Thursday, February 12, 2004

I am teaching right now...actually the students are working in groups on a project so I decided to run up to my office rather than pace the classroom, my other alternative (and usual method).

I often wonder about the dynamics of groups - not just the small-ish ones that are working in my class, but the entire cohort, the night class compared to the day class compared to the online course, compared to last semester's, compared to summer session, compared to last year. My night class this semester is so interactive - if I lecture for two sentences - hands are up, questions asked, comments made...if I ask a question there is a field of hands in the air. If we do a group project, during the reporting out session, we barely cover half the material because there is so much discussion.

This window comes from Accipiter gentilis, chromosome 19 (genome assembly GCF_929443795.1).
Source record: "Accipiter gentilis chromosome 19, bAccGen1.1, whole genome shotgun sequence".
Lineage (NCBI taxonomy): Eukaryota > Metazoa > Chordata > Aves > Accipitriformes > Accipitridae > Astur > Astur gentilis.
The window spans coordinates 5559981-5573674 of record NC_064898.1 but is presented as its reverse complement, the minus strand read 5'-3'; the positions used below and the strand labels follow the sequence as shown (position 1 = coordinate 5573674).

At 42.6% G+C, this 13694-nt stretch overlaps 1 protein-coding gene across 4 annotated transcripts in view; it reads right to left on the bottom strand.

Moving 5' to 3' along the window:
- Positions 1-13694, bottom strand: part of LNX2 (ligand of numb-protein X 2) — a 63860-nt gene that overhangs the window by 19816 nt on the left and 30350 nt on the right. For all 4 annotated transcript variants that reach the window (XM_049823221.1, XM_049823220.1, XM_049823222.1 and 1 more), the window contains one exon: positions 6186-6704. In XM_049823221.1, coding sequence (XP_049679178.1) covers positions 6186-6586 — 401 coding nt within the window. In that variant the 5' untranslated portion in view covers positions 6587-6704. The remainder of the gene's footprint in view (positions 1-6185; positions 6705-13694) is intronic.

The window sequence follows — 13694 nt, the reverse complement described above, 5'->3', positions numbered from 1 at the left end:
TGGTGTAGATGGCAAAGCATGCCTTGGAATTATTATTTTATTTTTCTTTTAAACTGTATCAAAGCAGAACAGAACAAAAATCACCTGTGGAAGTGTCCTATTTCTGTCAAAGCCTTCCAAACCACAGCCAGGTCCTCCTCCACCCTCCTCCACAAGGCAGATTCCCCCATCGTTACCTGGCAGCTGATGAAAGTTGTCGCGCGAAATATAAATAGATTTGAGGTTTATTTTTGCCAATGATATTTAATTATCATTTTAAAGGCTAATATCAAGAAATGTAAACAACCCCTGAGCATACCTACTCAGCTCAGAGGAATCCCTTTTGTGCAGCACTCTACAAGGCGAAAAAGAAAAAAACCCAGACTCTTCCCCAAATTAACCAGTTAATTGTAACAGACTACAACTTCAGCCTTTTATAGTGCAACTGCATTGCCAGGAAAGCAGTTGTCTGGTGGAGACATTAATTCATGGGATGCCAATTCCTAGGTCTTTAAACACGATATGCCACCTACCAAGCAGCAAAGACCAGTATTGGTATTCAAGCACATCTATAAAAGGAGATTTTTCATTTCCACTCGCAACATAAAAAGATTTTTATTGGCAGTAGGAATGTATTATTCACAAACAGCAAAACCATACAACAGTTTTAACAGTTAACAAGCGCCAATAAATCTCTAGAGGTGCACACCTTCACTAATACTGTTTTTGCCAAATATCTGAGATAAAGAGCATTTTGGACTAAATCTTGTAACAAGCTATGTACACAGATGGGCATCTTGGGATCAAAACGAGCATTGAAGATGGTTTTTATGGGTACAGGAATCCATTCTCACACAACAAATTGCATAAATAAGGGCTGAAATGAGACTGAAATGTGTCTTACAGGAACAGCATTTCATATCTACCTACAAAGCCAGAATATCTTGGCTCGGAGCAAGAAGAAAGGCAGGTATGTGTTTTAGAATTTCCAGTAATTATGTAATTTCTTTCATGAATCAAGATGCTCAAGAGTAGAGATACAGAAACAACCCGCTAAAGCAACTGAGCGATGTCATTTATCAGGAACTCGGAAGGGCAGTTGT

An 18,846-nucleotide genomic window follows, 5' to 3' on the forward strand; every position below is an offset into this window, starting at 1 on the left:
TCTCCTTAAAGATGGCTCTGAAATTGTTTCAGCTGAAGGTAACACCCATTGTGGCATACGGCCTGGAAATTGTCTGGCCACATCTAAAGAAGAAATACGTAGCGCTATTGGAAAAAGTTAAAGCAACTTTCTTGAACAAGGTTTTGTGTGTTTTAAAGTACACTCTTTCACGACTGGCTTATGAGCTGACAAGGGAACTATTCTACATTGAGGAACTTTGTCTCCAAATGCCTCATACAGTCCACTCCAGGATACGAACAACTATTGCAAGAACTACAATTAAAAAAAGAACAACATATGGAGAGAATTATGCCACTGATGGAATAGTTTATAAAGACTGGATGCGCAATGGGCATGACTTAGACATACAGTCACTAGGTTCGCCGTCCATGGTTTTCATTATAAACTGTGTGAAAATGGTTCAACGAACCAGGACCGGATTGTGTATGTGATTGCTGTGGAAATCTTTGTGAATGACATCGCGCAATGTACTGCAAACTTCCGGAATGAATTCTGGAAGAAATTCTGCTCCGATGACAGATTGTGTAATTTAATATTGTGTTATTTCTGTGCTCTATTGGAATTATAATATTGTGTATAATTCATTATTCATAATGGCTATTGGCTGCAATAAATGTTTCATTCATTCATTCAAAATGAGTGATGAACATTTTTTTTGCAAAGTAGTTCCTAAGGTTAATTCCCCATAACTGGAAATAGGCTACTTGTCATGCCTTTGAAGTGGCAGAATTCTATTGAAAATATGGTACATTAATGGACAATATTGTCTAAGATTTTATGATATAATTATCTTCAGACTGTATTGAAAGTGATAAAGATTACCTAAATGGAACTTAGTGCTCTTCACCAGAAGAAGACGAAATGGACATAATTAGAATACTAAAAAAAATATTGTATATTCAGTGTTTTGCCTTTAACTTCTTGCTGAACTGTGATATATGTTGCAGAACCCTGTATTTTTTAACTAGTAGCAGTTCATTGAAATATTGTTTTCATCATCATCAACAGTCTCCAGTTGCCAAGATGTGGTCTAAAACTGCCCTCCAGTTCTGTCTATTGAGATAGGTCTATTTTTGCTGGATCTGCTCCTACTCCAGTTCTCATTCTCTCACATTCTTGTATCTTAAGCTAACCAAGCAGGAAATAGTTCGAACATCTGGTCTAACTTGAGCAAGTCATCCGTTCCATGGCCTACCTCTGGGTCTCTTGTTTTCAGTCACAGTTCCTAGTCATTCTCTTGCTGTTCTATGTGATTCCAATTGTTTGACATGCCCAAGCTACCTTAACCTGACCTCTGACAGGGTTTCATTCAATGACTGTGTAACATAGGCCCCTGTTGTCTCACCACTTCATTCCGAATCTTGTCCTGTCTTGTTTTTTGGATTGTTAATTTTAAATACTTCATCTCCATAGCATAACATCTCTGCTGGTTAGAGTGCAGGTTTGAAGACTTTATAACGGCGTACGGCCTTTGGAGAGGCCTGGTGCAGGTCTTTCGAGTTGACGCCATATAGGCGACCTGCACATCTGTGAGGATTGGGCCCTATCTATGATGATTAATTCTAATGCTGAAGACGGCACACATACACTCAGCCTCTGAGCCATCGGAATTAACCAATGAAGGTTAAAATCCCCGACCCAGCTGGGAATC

Then there are cohorts where row after row of students sit there with blank stares, or closed eyes, or fidgeting, hoping to get out five minutes early. What gives, it is the same instructor, similar curriculum, just the times of day and delivery mode differ, and it is never the same cohort that is engaged (sometimes it is the online class, sometimes it is the day class, sometimes it is the night class). I speculated that course size has something to do with it, but that doesn't seem to account for it either. I conclude that peer influences are very powerful. Several engaged students lead and that translates to a good class -- on the other hand, several bored students drag it down and that makes for a poor one.

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